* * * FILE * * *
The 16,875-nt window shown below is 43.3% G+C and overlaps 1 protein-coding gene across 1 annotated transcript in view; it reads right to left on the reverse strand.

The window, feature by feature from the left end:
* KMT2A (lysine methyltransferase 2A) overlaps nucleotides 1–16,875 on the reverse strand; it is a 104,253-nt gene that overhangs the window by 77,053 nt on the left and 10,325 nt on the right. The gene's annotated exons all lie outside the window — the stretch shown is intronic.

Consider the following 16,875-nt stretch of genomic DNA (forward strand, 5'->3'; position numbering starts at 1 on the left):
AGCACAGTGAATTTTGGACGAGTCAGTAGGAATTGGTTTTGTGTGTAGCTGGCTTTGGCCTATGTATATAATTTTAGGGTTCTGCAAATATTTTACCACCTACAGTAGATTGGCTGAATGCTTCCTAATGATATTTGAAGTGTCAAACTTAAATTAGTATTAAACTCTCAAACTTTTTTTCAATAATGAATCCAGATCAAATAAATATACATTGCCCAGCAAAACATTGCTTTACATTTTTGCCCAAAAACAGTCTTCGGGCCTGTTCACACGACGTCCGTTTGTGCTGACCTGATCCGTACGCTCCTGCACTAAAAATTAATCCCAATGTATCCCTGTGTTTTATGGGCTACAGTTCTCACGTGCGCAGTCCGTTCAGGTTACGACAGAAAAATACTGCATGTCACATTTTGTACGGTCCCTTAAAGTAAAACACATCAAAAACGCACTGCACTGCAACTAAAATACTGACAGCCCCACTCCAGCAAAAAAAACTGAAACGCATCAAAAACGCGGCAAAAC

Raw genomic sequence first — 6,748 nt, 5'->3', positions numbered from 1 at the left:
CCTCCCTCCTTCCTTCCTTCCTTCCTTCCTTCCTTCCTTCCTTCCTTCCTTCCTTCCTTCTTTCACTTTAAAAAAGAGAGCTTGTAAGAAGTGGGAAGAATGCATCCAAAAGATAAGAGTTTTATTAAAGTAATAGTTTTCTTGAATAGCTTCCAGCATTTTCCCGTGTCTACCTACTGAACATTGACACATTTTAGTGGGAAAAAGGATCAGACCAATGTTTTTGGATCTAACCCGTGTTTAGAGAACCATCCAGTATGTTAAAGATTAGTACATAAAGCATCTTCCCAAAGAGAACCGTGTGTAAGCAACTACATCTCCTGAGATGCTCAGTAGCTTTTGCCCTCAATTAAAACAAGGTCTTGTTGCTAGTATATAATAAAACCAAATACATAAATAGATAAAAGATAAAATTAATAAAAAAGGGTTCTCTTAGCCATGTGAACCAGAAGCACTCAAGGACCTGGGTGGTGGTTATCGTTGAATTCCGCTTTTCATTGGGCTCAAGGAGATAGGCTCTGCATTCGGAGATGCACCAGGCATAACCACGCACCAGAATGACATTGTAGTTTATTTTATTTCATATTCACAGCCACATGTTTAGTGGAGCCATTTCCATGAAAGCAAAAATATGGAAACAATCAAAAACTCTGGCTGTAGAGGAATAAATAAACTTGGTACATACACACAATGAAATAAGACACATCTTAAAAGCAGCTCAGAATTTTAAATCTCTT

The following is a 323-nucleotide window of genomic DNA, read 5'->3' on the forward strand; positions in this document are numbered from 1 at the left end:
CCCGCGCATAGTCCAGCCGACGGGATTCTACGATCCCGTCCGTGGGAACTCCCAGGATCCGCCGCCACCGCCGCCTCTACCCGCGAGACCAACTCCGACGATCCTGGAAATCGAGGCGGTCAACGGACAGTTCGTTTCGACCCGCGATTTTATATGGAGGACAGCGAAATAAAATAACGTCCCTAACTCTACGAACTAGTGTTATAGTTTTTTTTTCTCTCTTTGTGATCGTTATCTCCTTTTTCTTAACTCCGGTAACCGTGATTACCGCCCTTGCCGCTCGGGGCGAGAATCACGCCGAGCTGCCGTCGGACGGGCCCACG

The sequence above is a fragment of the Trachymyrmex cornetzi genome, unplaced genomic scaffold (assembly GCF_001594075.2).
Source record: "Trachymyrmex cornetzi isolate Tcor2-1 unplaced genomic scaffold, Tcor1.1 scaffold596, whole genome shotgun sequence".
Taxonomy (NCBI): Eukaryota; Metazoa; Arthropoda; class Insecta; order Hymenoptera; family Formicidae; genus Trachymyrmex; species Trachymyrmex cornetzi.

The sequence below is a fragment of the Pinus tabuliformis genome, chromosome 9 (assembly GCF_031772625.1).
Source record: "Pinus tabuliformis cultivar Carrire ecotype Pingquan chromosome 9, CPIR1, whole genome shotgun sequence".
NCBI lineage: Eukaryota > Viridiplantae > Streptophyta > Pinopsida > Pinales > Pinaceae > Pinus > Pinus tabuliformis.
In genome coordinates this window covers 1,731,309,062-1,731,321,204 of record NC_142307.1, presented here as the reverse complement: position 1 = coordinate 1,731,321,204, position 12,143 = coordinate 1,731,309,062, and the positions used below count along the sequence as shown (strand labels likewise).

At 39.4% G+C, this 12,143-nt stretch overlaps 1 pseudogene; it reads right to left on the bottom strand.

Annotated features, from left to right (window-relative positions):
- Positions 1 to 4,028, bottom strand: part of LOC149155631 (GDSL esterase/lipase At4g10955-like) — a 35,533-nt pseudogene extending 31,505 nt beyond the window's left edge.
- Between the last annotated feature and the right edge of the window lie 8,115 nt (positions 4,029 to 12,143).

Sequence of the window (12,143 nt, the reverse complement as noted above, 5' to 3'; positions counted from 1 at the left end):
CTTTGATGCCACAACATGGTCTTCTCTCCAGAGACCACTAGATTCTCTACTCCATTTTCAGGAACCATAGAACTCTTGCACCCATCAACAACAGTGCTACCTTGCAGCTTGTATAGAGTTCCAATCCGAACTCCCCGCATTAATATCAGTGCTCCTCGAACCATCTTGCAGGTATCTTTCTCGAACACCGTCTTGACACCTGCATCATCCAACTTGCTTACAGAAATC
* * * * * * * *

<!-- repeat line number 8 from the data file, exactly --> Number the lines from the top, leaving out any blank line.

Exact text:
The following is a 323-nucleotide window of genomic DNA, read 5'->3' on the forward strand; positions in this document are numbered from 1 at the left end: